United States Senate



February 3, 2005


Mr. Douglas Holtz-Eakin, Director

Congressional Budget Office

Ford House Office Building, Room 402

Second and D Streets, SW

Washington, DC 20515-6925


Dear Director Holtz-Eakin:


We write to gather more information about how the Congressional Budget Office (CBO) calculates revenue estimates from oil drilling and production in Alaska’s Arctic National Wildlife Refuge.  In March 2003's Budget Options document, the CBO estimated that revenues from drilling in this pristine area would result in $4.2 billion in revenues total and $2.1 billion in revenues for the federal treasury.  Since this 2003 estimate, oil prices have increased, but more information about problems that may affect bidding for drilling rights in the Arctic Refuge has surfaced.  To assist us in understanding the CBO estimate of revenues from drilling in this wildlife refuge, please address the following issues:


1)         The attached report, “Projected Bonus Payments from Proposed Leasing on the Arctic National Wildlife Refuge Coastal Plain Greatly Exceed North Slope Historical Trends,” by noted Alaskan economist Richard A. Fineberg, concludes that during the last 15 years, oil companies have been willing to bid, on average, little more than $50 per acre for petroleum leasing rights on Alaska’s North Slope.  Even with the recent surge in oil prices, over the last four years in 15 state and federal northern Alaska lease sales, oil companies have spent less than $40 per leased acre on new northern Alaskan prospects. 


According to this study, to generate $4 billion in lease revenues (with half going to the federal government) oil companies would have to bid an average of $2,667.00 per acre for each acre of the 1.5 million acre Arctic National Wildlife Refuge Coastal Plain.  The Department of Interior, however, has indicated that 400,000 to 600,000 acres within the refuge would be leased in a first lease sale.  Thus, to generate $4 billion, companies would have to lease the area at $6,667 to $10,000 an acre – even though recent lease bonus payments in northern Alaska average $50 an acre and drilling advocates insist the industry will only develop a 2000 acre “footprint” within the refuge.


Please explain what CBO assumes the lease bonus payment per acre will be for rights to drill in the Refuge and how it arrived at that assumption.

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February 4, 2005



2)         The costs of operations for oil development in Alaska are the highest in the world.  How has CBO factored the higher costs associated with the construction of air strips, housing, food, waste disposal facilities, drilling facilities, pipelines, and pump stations in its estimates of how attractive oil drilling and production in this remote area will be to oil companies?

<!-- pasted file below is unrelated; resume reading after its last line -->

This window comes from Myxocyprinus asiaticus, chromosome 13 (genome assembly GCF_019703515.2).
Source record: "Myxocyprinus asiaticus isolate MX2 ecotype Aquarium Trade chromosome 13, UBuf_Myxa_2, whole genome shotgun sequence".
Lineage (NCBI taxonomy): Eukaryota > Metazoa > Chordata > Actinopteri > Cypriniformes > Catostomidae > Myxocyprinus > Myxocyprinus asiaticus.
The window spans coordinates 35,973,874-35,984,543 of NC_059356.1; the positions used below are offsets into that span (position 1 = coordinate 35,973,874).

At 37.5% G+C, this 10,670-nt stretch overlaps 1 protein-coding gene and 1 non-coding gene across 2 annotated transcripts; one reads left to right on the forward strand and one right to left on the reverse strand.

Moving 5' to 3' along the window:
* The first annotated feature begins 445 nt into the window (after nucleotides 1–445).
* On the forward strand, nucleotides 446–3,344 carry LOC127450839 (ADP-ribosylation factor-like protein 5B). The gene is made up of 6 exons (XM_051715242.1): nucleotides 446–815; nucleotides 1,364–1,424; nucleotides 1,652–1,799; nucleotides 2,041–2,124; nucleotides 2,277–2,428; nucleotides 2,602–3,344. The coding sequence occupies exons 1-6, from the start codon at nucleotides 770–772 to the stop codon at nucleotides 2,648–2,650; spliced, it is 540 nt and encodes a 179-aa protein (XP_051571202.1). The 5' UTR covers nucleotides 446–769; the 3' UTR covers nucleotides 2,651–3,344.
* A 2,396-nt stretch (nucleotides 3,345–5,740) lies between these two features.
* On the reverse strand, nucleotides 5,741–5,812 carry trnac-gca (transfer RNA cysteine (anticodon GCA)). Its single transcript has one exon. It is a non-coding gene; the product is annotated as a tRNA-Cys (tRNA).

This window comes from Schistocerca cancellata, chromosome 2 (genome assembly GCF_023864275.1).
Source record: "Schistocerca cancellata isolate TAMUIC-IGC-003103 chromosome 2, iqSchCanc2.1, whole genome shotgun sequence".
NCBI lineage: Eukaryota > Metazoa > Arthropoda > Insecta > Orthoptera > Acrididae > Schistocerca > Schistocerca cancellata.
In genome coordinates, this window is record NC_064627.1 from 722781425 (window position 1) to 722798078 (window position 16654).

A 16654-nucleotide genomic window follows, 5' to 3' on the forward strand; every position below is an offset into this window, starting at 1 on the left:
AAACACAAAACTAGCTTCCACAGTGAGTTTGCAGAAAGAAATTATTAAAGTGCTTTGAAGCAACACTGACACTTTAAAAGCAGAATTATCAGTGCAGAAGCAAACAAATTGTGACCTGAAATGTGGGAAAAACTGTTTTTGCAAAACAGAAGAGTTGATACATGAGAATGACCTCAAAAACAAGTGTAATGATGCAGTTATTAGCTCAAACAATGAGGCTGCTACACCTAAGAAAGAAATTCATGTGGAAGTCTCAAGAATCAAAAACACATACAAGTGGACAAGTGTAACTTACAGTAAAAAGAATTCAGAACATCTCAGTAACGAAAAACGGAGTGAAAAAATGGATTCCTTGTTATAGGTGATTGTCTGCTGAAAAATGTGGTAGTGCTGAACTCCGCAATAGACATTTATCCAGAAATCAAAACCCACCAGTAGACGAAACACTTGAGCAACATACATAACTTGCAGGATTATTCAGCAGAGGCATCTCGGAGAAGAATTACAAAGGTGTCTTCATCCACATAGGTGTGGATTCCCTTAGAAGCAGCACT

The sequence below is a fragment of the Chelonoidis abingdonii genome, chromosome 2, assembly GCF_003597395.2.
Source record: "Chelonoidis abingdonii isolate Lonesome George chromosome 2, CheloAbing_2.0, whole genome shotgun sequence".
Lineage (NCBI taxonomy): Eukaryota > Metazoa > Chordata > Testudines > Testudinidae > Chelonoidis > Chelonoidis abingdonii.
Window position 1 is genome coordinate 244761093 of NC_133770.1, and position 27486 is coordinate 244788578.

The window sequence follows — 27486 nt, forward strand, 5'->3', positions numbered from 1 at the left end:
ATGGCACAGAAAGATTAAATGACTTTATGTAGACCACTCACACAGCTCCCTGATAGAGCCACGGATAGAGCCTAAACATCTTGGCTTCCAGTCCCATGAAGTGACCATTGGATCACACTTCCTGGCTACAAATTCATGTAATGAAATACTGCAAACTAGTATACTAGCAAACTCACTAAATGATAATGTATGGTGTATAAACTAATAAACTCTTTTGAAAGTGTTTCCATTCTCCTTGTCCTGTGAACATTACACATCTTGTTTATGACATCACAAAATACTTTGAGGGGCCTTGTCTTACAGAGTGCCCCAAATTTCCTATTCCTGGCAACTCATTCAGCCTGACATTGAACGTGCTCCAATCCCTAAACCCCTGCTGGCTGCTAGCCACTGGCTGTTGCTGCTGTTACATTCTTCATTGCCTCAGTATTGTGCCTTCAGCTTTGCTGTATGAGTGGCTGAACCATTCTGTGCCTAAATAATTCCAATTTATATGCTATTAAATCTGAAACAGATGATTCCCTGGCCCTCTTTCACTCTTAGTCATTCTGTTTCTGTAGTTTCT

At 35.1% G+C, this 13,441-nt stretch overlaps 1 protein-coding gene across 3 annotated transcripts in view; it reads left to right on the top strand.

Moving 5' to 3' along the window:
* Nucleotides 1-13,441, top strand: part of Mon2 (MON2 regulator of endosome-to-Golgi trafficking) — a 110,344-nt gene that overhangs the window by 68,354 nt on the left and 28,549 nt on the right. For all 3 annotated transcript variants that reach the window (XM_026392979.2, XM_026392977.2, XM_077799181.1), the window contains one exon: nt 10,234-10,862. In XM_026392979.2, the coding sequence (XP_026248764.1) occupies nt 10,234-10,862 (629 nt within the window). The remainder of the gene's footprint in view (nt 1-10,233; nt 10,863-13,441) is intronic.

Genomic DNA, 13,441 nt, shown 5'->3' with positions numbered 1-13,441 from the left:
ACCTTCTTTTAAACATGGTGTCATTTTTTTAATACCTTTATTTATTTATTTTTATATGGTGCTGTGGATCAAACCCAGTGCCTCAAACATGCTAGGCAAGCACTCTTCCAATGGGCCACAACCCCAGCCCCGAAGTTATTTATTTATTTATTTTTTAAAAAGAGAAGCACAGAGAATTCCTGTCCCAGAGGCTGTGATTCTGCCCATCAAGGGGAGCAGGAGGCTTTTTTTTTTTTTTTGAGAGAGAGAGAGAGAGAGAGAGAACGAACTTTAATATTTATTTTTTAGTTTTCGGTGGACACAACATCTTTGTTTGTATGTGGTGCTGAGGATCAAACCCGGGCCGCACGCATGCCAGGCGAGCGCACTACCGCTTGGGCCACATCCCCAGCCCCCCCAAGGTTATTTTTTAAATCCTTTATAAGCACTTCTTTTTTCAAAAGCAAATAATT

3)         Lease bonus payments are not included in the U.S. Geological Survey and EIA economic analyses of drilling in the Arctic National Wildlife Refuge’s Coastal Plain.  How has CBO incorporated the effects of these up-front payments into its financial analysis?


4)         The recent Arctic Climate Impact Assessment, which was commissioned by the Arctic Council, reports that global warming will result in a shorter oil drilling season in Alaska.  A shorter drilling season would affect the amount and costs of oil recovery in the Arctic Refuge’s coastal plain.  How has CBO accounted for the likelihood of a shorter drilling season in its budget revenue estimate?

5)         You may be aware that British Petroleum and Conoco Phillips have announced that they are cutting back their plans to explore for oil in Alaska.  British Petroleum, for example, recently shut down its oil well, which is the closest oil well to the Arctic National Wildlife Refuge.  British Petroleum has also stated that it will not conduct any more "frontier" development in Alaska but instead will focus on getting more oil from already developed fields in Alaska.  The company is focusing on new exploration in Venezuela and China, where the price of production is much lower.  Conoco Phillips joined British Petroleum in pulling out of Arctic Power, a lobbying group that advocates drilling in the Refuge, and has stated that drilling in the Arctic Refuge is no longer a priority for the company.  Conoco Phillips has stated that it will instead focus investments on getting more oil out of Prudhoe Bay and other developed fields and on exploring and developing the National Petroleum Reserve-Alaska.


How do recent developments like these affect CBO’s business model and other inputs that determine your prediction of revenue generation from drilling in the Arctic National Wildlife Refuge?  Please explain.


Thank you for assistance.  We are interested to know how revenue estimates are calculated, and we appreciate your hard work and attention to this matter.




Russell D. Feingold

John F. Kerry

Susan M. Collins


Frank Lautenberg

Maria Cantwell

Richard J. Durbin

Olympia J. Snowe

Patty Murray

Ron Wyden

Jon S. Corzine

Barbara Boxer